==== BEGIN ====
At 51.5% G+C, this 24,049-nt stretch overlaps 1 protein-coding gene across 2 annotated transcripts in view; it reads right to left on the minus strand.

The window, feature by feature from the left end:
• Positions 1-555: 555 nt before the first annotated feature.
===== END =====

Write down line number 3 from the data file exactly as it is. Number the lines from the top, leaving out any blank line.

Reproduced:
• Positions 1-555: 555 nt before the first annotated feature.